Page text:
Malunion and Nonunion

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What Are Malunion and Nonunion?

Malunion and nonunion are both problems that occur when a broken bone doesn’t heal correctly.

What is a malunion?

In a malunion, a bone heals but not in the right position. You may have never had treatment for the broken bone. Or, if you did have treatment, the bone moved before it healed. Malunion symptoms include constant pain long after treatment. If severe enough, the condition can cause a deformity and may require surgery to repair or correct it.

What is nonunion?

A nonunion is the failure of a broken bone to heal.

Where do malunion and nonunion injuries occur?

Malunion or nonunion injuries are most common in the:

  • Bones between the hand and the arm
  • Femoral neck (in your hip joint)
  • Ankle
  • Bone in your foot

Nonunion can also occur in your:

  • Shoulder
  • Elbow
  • Forearm
  • Fingers
  • Knees

Malunion and nonunion can cause pain or even some loss of function.

If a malunion affects a nearby joint, it may lead to arthritis because of unusual wear on the joint.

Malunion and nonunion risk factors and causes

Some people have health problems or habits that cause their bones to fail to heal properly.

Malunion and nonunion risk factors include:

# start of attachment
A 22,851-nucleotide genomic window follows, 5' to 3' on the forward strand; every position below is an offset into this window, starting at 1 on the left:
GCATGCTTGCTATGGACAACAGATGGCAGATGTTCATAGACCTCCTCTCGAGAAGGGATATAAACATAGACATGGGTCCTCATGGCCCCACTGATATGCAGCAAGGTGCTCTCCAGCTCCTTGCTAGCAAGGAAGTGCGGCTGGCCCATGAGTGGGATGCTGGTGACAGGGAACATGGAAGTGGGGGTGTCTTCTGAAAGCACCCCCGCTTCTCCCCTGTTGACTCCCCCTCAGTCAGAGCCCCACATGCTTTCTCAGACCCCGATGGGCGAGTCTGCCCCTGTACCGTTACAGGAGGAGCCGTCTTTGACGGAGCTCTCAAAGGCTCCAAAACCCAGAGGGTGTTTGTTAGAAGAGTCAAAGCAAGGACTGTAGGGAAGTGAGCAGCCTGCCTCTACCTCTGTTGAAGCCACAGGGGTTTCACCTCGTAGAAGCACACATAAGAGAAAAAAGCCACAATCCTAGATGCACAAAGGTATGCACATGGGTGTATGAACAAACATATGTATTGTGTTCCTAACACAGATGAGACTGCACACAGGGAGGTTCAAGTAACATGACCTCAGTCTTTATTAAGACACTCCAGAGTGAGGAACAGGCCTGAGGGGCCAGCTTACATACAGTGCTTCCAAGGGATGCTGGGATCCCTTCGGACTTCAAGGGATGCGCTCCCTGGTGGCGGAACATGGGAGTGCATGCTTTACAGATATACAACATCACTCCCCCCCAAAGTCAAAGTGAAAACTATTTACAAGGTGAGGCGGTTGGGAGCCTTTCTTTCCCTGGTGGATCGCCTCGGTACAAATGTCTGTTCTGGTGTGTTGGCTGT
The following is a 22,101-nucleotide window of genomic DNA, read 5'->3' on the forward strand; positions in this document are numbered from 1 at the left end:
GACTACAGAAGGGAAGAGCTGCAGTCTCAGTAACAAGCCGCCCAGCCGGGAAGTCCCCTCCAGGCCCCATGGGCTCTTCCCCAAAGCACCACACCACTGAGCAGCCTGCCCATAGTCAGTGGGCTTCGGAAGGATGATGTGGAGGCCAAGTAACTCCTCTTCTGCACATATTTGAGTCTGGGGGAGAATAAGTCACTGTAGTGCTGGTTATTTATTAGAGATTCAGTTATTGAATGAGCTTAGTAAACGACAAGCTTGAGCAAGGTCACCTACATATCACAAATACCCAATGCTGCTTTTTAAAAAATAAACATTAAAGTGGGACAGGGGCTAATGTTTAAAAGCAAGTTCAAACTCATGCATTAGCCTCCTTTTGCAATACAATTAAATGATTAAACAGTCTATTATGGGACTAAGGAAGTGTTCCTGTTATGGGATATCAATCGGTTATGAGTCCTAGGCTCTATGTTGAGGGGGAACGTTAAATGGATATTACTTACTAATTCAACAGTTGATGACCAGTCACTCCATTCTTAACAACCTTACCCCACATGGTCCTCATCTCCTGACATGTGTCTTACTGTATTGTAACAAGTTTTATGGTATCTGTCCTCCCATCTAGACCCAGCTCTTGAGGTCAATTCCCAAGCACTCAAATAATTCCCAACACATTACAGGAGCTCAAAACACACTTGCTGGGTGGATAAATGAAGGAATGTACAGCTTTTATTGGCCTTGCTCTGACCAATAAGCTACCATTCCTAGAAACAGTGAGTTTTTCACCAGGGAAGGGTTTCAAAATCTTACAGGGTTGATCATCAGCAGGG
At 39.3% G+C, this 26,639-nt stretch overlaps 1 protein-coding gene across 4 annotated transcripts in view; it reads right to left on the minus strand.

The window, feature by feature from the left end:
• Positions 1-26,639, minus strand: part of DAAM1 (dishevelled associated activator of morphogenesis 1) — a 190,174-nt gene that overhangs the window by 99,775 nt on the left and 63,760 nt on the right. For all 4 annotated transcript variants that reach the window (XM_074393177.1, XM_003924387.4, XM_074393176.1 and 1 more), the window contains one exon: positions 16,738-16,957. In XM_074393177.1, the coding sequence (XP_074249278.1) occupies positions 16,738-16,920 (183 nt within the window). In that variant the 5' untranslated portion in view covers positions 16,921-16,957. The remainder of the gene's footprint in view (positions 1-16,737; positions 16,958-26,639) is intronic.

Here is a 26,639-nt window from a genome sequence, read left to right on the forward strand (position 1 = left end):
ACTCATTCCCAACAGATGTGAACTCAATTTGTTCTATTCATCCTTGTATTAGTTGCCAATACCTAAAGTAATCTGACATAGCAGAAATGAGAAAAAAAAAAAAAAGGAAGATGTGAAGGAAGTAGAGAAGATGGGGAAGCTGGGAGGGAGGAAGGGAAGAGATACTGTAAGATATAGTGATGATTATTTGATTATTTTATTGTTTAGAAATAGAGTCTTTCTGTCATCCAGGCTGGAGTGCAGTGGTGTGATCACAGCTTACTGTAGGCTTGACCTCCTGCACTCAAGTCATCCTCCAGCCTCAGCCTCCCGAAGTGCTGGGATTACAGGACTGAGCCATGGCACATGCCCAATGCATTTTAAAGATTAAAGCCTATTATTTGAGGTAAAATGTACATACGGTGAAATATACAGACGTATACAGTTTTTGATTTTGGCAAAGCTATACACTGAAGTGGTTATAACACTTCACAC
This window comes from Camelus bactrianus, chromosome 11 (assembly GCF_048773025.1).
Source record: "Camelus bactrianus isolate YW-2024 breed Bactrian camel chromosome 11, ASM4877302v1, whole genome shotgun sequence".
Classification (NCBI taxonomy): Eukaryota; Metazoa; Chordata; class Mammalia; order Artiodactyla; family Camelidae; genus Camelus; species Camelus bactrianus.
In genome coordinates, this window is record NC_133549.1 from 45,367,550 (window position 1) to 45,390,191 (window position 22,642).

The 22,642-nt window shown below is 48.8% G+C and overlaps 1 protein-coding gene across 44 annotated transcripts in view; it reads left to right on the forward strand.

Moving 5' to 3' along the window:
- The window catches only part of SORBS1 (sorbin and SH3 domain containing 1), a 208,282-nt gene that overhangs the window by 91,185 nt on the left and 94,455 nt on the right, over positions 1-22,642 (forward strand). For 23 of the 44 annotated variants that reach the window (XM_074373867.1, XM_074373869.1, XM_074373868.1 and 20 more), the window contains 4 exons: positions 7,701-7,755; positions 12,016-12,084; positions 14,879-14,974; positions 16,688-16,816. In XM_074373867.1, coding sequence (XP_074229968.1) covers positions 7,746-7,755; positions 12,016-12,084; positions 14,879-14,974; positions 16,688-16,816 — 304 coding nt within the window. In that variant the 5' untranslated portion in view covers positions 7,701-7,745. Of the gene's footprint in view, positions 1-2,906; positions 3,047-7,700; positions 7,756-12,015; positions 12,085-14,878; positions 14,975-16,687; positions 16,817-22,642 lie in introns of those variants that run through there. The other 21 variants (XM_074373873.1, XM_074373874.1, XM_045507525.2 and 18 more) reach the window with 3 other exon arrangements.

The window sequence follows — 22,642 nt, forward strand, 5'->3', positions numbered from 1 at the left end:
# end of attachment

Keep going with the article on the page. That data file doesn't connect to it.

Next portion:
• Tobacco use
  • Obesity
  • Diabetes or other medical issues

Many things can cause a nonunion, such as:

  • The broken bone does not have enough blood flow.
  • The ends of the bone were not touching when they were stabilized (put in a cast) or corrected by surgery.
  • The broken bone moved before it could heal due to improper stabilization. 

Learn more about malunion and nonunion injuries

From UPMC's HealthBeat Blog:

Malunion and Nonunion Symptoms and Diagnosis

Malunion and nonunion symptoms

Symptoms of a malunion or nonunion can include constant pain long after your fracture was treated.

Both can cause inflammation or infection because of damage to surrounding tissue.

Malunion and nonunion diagnosis

To make a malunion or nonunion diagnosis, your doctor may need to look at the bone or surrounding tissues using:

  • X-rays
  • MRI scans
  • CT scans

If you have a nonunion, your doctor may also run blood or urine tests to look for other issues that may have caused the condition. 

Learn more about diagnostic tests for malunion and nonunion injuries

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Malunion and Nonunion Surgery and Treatment Options

Malunion treatment

Treatment of a malunion often depends on how the injury occurred.

If a bone is misshapen enough to cause a disfigurement, you may need surgery to repair or correct it. Correcting the alignment of the bone is more important if it will cause too much stress on a joint that attaches to that bone.

Nonunion treatment

Treatment of a nonunion depends on what caused it to happen.

Nonunion treatments are limited, but include:

  • Surgery to repair the bone or to remove any infection.
  • Casting or splinting (immobilization).
  • Bone graft (using a piece of your own bone or a cadaver bone).

Medicines for malunion and nonunion

Your doctor might suggest taking anti-inflammation medicine to control any swelling from a malunion or nonunion.

You may also need antibiotics, if you have an infection. 

Learn more about malunion and nonunion treatments

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